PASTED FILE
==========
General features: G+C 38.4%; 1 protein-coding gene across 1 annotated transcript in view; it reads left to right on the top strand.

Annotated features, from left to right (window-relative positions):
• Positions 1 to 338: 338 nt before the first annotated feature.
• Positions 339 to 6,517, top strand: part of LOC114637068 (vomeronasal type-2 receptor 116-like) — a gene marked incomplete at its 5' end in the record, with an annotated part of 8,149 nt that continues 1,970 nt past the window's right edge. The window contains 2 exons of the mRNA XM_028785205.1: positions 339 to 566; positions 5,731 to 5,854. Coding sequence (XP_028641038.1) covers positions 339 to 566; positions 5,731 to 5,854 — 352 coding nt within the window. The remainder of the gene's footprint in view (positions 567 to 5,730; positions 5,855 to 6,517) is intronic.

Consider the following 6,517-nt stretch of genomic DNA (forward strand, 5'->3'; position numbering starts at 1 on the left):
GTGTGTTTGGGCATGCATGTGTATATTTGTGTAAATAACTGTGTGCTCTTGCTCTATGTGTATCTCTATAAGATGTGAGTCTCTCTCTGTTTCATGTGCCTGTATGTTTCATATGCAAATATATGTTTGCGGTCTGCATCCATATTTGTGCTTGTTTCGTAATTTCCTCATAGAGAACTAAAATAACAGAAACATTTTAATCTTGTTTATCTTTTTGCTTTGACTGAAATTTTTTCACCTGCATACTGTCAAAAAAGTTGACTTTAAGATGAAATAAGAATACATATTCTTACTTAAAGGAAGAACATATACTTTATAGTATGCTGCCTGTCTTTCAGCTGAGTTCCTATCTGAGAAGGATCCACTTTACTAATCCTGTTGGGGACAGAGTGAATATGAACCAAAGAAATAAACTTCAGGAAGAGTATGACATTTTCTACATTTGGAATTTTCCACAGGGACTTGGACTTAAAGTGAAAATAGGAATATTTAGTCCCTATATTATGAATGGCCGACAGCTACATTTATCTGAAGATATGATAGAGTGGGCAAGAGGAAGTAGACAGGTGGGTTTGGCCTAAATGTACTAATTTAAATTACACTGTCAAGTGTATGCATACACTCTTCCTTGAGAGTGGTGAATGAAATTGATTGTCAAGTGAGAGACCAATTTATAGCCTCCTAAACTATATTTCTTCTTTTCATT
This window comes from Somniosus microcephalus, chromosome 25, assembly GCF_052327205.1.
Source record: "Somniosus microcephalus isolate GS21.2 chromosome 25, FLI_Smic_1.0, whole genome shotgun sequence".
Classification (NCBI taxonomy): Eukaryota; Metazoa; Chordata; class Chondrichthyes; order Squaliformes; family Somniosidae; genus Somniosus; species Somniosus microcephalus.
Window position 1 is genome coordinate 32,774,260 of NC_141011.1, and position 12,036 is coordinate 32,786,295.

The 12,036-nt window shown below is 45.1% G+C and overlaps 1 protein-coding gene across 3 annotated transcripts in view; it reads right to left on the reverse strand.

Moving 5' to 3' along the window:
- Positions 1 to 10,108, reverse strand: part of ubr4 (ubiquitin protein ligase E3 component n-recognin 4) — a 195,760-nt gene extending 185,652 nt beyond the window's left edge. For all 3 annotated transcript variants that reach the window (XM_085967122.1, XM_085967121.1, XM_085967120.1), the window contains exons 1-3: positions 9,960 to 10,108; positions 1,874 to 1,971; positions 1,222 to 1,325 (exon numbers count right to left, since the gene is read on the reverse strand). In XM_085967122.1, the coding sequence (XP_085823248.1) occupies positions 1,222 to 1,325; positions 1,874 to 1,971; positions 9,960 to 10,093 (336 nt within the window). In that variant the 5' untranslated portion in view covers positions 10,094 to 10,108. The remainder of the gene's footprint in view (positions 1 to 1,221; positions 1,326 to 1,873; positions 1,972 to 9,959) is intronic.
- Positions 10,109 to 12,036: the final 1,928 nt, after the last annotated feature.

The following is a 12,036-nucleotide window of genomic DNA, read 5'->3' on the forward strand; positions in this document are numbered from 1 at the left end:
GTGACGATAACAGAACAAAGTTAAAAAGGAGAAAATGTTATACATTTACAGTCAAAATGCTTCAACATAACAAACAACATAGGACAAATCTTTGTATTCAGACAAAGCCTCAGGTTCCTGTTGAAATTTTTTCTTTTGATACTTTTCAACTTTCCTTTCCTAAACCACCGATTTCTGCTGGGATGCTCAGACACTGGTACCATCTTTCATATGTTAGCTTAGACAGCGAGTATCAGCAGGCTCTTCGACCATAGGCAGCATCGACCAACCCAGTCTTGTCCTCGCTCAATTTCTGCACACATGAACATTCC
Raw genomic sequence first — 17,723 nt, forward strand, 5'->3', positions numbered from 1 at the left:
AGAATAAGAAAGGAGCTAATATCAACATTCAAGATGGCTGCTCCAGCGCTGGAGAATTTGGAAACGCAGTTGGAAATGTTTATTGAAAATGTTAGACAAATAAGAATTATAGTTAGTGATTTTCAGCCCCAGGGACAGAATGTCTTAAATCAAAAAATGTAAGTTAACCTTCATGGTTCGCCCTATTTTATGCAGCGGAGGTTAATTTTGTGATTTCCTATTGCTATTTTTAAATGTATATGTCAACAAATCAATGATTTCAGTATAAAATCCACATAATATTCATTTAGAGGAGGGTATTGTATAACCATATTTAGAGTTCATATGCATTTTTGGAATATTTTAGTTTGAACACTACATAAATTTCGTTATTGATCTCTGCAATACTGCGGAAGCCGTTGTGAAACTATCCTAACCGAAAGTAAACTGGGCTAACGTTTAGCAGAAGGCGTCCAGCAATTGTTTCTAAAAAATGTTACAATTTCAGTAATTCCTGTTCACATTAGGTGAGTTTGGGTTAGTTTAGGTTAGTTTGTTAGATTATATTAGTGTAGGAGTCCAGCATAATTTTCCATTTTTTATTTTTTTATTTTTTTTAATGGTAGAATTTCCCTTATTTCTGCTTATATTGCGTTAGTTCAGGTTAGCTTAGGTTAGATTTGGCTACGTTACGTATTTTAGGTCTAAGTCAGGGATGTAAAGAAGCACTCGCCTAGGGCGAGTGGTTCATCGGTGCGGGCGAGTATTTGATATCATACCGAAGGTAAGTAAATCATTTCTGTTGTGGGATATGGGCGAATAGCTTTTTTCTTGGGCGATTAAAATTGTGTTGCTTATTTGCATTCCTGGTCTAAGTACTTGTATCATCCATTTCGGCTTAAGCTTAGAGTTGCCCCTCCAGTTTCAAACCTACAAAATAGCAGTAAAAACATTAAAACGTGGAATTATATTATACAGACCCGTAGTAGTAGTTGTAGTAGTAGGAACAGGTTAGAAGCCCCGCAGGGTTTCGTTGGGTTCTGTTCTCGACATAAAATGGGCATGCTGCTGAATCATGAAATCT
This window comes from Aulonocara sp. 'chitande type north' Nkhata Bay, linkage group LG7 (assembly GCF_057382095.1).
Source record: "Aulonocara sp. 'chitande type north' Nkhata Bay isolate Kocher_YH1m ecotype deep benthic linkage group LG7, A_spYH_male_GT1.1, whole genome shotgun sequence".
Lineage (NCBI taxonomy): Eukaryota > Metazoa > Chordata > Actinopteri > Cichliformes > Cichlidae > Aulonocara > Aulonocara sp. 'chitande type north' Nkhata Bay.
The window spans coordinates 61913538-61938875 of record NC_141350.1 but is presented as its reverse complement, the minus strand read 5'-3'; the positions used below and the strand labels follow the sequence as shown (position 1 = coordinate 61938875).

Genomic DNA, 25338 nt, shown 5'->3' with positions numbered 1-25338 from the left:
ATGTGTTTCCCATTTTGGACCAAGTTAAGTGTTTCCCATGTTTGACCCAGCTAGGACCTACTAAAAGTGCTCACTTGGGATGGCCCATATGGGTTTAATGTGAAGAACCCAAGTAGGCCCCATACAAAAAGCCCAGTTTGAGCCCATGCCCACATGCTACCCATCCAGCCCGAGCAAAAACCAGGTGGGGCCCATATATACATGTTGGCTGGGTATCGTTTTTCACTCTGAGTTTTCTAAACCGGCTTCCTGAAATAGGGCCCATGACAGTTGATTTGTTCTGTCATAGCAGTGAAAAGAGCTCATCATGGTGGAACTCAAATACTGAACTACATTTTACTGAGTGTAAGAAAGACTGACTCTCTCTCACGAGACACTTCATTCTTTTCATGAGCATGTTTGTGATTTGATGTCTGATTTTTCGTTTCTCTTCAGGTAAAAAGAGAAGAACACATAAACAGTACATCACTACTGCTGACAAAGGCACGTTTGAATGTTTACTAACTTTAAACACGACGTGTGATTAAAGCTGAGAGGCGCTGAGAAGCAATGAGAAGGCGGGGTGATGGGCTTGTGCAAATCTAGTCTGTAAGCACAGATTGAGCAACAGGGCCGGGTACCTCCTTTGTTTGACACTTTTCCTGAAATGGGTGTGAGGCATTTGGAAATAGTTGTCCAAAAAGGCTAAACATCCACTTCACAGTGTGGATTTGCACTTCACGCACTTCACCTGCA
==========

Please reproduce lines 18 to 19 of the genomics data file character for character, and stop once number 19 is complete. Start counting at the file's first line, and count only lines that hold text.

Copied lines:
AGAATAAGAAAGGAGCTAATATCAACATTCAAGATGGCTGCTCCAGCGCTGGAGAATTTGGAAACGCAGTTGGAAATGTTTATTGAAAATGTTAGACAAATAAGAATTATAGTTAGTGATTTTCAGCCCCAGGGACAGAATGTCTTAAATCAAAAAATGTAAGTTAACCTTCATGGTTCGCCCTATTTTATGCAGCGGAGGTTAATTTTGTGATTTCCTATTGCTATTTTTAAATGTATATGTCAACAAATCAATGATTTCAGTATAAAATCCACATAATATTCATTTAGAGGAGGGTATTGTATAACCATATTTAGAGTTCATATGCATTTTTGGAATATTTTAGTTTGAACACTACATAAATTTCGTTATTGATCTCTGCAATACTGCGGAAGCCGTTGTGAAACTATCCTAACCGAAAGTAAACTGGGCTAACGTTTAGCAGAAGGCGTCCAGCAATTGTTTCTAAAAAATGTTACAATTTCAGTAATTCCTGTTCACATTAGGTGAGTTTGGGTTAGTTTAGGTTAGTTTGTTAGATTATATTAGTGTAGGAGTCCAGCATAATTTTCCATTTTTTATTTTTTTATTTTTTTTAATGGTAGAATTTCCCTTATTTCTGCTTATATTGCGTTAGTTCAGGTTAGCTTAGGTTAGATTTGGCTACGTTACGTATTTTAGGTCTAAGTCAGGGATGTAAAGAAGCACTCGCCTAGGGCGAGTGGTTCATCGGTGCGGGCGAGTATTTGATATCATACCGAAGGTAAGTAAATCATTTCTGTTGTGGGATATGGGCGAATAGCTTTTTTCTTGGGCGATTAAAATTGTGTTGCTTATTTGCATTCCTGGTCTAAGTACTTGTATCATCCATTTCGGCTTAAGCTTAGAGTTGCCCCTCCAGTTTCAAACCTACAAAATAGCAGTAAAAACATTAAAACGTGGAATTATATTATACAGACCCGTAGTAGTAGTTGTAGTAGTAGGAACAGGTTAGAAGCCCCGCAGGGTTTCGTTGGGTTCTGTTCTCGACATAAAATGGGCATGCTGCTGAATCATGAAATCT
This window comes from Aulonocara sp. 'chitande type north' Nkhata Bay, linkage group LG7 (assembly GCF_057382095.1).